Alycee is author of the award-winning book, Nonviolence Now! Living the 1963 Birmingham Campaign’s Promise of Peace (Lantern Books, 2015) as well as the blog Coming in From the Cold, where she explores political issues through the prism of Martin Luther King, Jr.’s philosophy of nonviolence. Her newest work, The Wretched of Mother Earth: The Handbook for Living, Dying, and Nonviolent Revolution in the Midst of Climate Change Catastrophe, was just published on April 4, 2018.

Alycee has also written a number of scholarly and other articles on subjects ranging from the Black Panther Party to mitigation evidence in death penalty cases to climate change. In 1993, she was awarded the Audre Lorde Quill Award from the Black Gay and Lesbian Leadership Forum for the essays and interviews that she produced for BLK, a news magazine dedicated to the African American gay and lesbian community, as well as for her work as editor of Black Lace, the first ever African American lesbian erotic magazine.

Be Sure to Follow this Author Online:

Twitter: @AlyceeLane

Blog: http://blk2buddah.wordpress.com

Amazon page: amazon.com/author/alyceelane


Are you an author? Looking for more exposure? Learn more about my Introduce Yourself Feature HERE!

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Great Love, Huey P. Newton

Huey P. Newton, February 17, 1942 – August 22, 1989

“I think what motivates people is not great hate, but great love for other people.”

– Huey P. Newton

Formation

I wasn’t going to comment on this, but I’m tired of hearing about it so I thought I’d weigh in. Hold your breaths. In fact, you may want to click that nice x button over in the top right corner of your screen. This is not something you want to hear.

Colors have always been strong symbols. Today, almost everything can be recognized or interpreted by its color. When you see red you think stop. When you see green you think go, nature, life, wealth. When you see yellow you think sunshine, light, happiness, peace. When you see pink you think girly. And then there’s black.

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Since the Black Panthers, the color Black has been resurrected to be a symbol of power, strength, and rebellion. Rebellion against a system that has defined Black people as something dark and animalistic since the institution of chattel slavery. Today, black people who wear Black are seen as people who embrace black pride and become symbols for the African American rebellion against unjust systems.

However, everything that glitters is not gold and everyone wearing an Afro is not “revolutionary”. In witchcraft, the color black was used to indicate authority and power. It also symbolizes death, fear, and (wait for it) ignorance. Like any other symbol, when you see the color black it causes a trigger in your mind. For African Americans, it causes us to think about The Black Panther Party or Blackness in its relation to Black pride in general.

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Why is Beyonce’s Formation being compared to The Black Panthers? What you saw in the half-time of the Superbowl was not a showcase of racial pride. It was not an image of strength and courage it was a coven of witches casting spells. This same thing happened back in 2014 when Solange rocked an Afro at her wedding. A group of people who are collectively worth billions of dollars held a wedding in an old crumbly building in New Orleans with chipping paint and stood like statues with blank stares. The whole thing made no sense and was the weirdest thing I’ve ever seen but because they wore Afros y’all praised it like it was something profound.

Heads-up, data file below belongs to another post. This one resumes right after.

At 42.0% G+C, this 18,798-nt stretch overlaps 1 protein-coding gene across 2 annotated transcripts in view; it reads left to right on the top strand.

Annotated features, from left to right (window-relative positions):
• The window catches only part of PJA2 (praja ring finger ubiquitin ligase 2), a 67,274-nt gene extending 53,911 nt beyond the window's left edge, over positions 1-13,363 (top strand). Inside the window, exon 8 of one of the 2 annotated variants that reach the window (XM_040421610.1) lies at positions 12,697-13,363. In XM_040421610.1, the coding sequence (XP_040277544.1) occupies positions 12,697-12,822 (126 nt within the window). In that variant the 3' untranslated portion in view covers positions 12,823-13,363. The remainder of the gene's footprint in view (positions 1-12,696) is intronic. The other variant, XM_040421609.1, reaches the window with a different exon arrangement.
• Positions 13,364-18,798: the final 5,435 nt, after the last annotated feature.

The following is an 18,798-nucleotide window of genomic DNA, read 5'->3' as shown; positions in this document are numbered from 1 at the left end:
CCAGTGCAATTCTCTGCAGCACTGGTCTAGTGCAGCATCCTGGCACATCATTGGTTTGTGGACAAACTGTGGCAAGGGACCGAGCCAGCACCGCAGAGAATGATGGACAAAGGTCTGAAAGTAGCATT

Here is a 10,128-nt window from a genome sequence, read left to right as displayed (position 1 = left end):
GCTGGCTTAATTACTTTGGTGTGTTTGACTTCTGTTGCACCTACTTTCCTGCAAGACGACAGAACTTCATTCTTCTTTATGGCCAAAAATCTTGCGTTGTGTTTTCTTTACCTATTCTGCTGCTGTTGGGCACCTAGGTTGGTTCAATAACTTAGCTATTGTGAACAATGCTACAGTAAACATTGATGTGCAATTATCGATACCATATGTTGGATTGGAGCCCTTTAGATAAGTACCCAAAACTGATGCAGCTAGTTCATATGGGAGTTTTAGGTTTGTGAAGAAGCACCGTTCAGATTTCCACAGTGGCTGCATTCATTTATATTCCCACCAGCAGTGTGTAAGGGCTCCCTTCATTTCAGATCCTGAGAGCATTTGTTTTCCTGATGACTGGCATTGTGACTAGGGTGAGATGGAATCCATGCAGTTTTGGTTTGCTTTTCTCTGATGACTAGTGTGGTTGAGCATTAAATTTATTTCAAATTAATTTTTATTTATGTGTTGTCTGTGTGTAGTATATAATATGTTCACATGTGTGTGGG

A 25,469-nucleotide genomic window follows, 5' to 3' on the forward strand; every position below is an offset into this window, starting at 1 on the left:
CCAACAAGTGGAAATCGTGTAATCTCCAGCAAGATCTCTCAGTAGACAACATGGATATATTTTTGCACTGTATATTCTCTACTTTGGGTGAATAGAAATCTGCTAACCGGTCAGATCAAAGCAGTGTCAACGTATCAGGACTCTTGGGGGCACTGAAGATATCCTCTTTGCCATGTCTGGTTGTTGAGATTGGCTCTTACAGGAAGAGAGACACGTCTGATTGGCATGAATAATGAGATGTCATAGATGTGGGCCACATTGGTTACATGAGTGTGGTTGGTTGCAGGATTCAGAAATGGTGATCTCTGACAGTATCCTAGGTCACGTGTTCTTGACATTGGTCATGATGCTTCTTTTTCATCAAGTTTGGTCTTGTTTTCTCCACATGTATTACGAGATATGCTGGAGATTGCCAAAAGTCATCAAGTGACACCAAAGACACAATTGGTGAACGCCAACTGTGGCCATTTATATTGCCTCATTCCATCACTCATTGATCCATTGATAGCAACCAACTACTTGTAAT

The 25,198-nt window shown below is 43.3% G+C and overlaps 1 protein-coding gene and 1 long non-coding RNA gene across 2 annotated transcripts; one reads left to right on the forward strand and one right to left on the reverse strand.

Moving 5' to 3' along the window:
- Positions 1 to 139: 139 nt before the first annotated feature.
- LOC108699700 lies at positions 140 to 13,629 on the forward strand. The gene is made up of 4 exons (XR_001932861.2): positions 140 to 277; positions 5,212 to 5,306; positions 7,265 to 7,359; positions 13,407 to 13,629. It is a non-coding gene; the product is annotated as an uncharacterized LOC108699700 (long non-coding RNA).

Am I a hater? Yes. I hate when people jump on bandwagons because of the appearance of something that looks positive but that they have no knowledge of. You weren’t shown Black Power, you were shown Black Cat Power and any Wiccan can tell you there’s a difference. Back in the day people worshipped the Sun and Moon and considered them Gods. Later, these worshippers associated specific animals with them. Concerning the cat, they believed certain Goddesses took the form of cats (cats are very sensitive to spirits), specifically, the Egyptian Goddesses Bast. Not only are cats sensitive to spirits, but black cats were symbolic of magic and darkness after the Goddess Diana (Known as Queen of the Witches) cult was said to have went underground.

By wearing all black, rocking Afros, and throwing clenched fist into the air you were made to believe something profound happened, just the same as when Solange threw an all white wedding. White, a symbol of purification and light. Thus this wedding gave you the perception of purity.

Black History Fun Fact Friday

Hello there loves, and welcome back to Black History Fun Fact Friday the one day we set-apart to highlight some of the most influential African American men and women of time.

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Panther1995_movie_posterToday’s Black History Fun Fact is the movie Panthers, the 1995 document of The Black Panther Party as narrated by Kadeem Hardison as Judge (based on the real life persona of Bobby Rush), and directed by Mario Van Peebles as adopted from his father Melvin Van Peebles. The film portrays the Black Panther Party for Self-Defense (aka The Black Panthers) tracing the organization from its founding through its decline. I must admit I’m going out on a limb by recommending this movie. I may soon be deemed as a promoter of militant anti-government sentiment. However, that is the opposite of why I recommend you add this movie to your collection. For the record I’m not in the business of advocating for militant behavior.

free_breakfast_programI like this movie because it showcased a lot of The Panthers outreach programs: the food distributions, medical assistance, education, and variety of businesses. Mario Van Pebble’s Panther is one of my favorite movies for the same reason Malcolm X is one of my favorite movies, not because I’m Muslim, which I am not, but because of the passion for the uplifting of the black community and the way the actors seemed to literally cement themselves into the roles. I mean, Denzel Washington may as well have been Malcolm incarnate. It’s not everyday you get a bomb story, with truth, AND actors to play it to the letter. Movies like this are very inspiring to me and keep the fire I have to restore the forgotten heritage to the forgotten people going. Just watching it alone compels you to get off your butt and do something, feed the poor or tutor some children, anything to promote progression in your communities; fueled by the passion of the youth before you. Speaking of which, you can’t miss the cast in this one: From Angela Bassett, to Kadeem Hardison, Marcus Chong, Chris Rock, Tucker, the list goes on and on with A list actors and act they did. This film is a must see.

Thank you for stopping by and checking out this week’s episode of Black History Fun Facts! We’ll see ya next week.

In the meantime, go buy that movie 🙂

Today marks our 3rd week in this series so here’s a recap in case you missed it:

Black History Fun Facts: Hair Story

Black History Fun Facts: Ray Charles